Millennials make up more than half of those who intend to buy online, meaning their sheer purchasing power is directly affecting the way e-commerce and mobile commerce will evolve.

“Millennials have changed the old retail model of price obfuscation, especially in online commerce,” said Jason Goldberg, vp of strategy at Razorfish. “They have grown up with transparency and information available to them at their fingertips, so brands have to design their businesses around transparency.”

Here, then, are five things you need to know about the state of e-commerce among millennials:

Millennials spend the most on online commerce.
Millennials might be poorer than the olds, but that doesn’t stop them from spending more online. Shoppers between the ages of 18 and 34 spend more money online in a given year than any other age group — approximately $2,000 annually — according to a recent report by Business Insider Intelligence.

In fact, their digital spending now rivals that of their IRL shopping. A survey in March by millennial insight firm YPulse revealed that while millennials shopped the most at mass merchandisers, online-only stores came in at a close second with 73 percent of 18-32-year-olds saying they had shopped online in the last 30 days.

Mobile commerce has arrived.
It’s not just a stereotype that young people are glued to their phones: 42 percent of millennials have bought a product on their phones, according to the Global Web Index. That extends to the store, where 56 percent of U.S. millennials surveyed said that their phone is their most valuable shopping tool in-store, according to a study by agency Razorfish from earlier this year: More than half (59 percent) of U.S. millennials use their device to check prices while shopping.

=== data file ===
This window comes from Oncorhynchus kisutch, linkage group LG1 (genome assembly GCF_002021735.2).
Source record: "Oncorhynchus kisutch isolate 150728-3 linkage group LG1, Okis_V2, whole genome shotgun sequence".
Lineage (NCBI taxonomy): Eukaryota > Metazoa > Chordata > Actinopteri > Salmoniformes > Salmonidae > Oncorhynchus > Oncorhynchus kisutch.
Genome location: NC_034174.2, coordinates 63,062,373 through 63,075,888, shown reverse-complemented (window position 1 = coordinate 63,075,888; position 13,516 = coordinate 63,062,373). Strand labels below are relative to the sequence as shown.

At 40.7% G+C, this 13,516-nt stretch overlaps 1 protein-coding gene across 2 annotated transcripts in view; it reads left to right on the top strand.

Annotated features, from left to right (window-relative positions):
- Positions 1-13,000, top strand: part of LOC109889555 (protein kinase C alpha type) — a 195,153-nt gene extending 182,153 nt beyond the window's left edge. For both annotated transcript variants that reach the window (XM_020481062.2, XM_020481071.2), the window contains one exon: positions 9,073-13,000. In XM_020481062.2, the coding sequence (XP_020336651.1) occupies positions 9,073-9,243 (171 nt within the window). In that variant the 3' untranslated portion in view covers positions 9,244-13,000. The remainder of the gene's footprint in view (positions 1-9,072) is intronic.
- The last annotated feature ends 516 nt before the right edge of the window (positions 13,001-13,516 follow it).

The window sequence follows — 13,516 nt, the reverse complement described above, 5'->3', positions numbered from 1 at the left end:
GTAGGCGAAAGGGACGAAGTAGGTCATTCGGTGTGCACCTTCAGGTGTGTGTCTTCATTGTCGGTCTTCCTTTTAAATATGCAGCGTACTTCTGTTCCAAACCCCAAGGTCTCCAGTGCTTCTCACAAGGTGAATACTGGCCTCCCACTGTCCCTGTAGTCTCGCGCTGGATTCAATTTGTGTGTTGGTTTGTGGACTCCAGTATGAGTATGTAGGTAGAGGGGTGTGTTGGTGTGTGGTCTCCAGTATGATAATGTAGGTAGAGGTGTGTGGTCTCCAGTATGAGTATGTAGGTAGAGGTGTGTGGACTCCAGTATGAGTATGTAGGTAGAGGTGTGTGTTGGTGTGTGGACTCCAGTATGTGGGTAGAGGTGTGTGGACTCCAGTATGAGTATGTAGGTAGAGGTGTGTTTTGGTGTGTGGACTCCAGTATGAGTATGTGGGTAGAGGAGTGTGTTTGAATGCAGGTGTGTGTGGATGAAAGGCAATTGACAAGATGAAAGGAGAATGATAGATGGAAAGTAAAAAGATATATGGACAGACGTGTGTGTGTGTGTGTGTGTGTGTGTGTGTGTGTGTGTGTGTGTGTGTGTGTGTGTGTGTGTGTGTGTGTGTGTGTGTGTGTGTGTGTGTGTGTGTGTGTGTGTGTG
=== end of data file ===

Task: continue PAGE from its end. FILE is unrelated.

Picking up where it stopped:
“Brands have to realize that online shopping on their devices is kind of a pastime for millennials,” said MaryLeigh Bliss, trends editor at YPulse. “It is similar to what window shopping may have once been for previous generations.”

Millennials love working the digital marketing system.
Millennials are willing to go to any lengths to scout the best bargains online, according to new research from Mindshare North America. Some ways by which they ensure they get good deals include putting products in online shopping carts and then leaving the site, hoping the brand will send them an offer in the form of an email or ad (47 percent), using fake date of births (26 percent) and using multiple email addresses (36 percent).

“Today’s consumers don’t only know what the brand tells them,” said Goldberg. “They have all the tools necessary to find what they’re looking for.”

But they claim to dislike advertising. 
According to the Razorfish report, three-quarters of millennials still believe that targeting on their phone is an invasion of their privacy. According to a YPulse survey, 63 percent of respondents said that they tended to avoid online ads, and 68 percent said they disliked in-app mobile ads as well.

“Unsolicited advertising is a no-no,” said Megan Hartman, strategy director at millennial insights firm Red Peak. “It needs to happen in an environment where they’re already considering shopping, coupon sites for instance.”

Brick-and-mortar isn’t going anywhere either.
Because technology has been an intrinsic part of their lives along every step, millennials draw no practical distinction between online and offline shopping experiences. They don’t use media in silos, and technology dictates how they interact with and experience brands, even when in traditionally “offline” environments.

“In the future, we see a hybrid of online and offline shopping,” said Bliss. “This is a generation that lives between the two worlds very comfortably — all brands will need to be about both digital and brick-and-mortar experiences.”

This also explains why in recent years, several online-only stores have set up both pop-ups and permanent brick-and-mortar shops. Take Warby Parker, which is in the midst of expanding its offline locations and beauty subscription service Birchbox, which too opened its first retail store last year in New York and is considering more.

  • LinkedIn Icon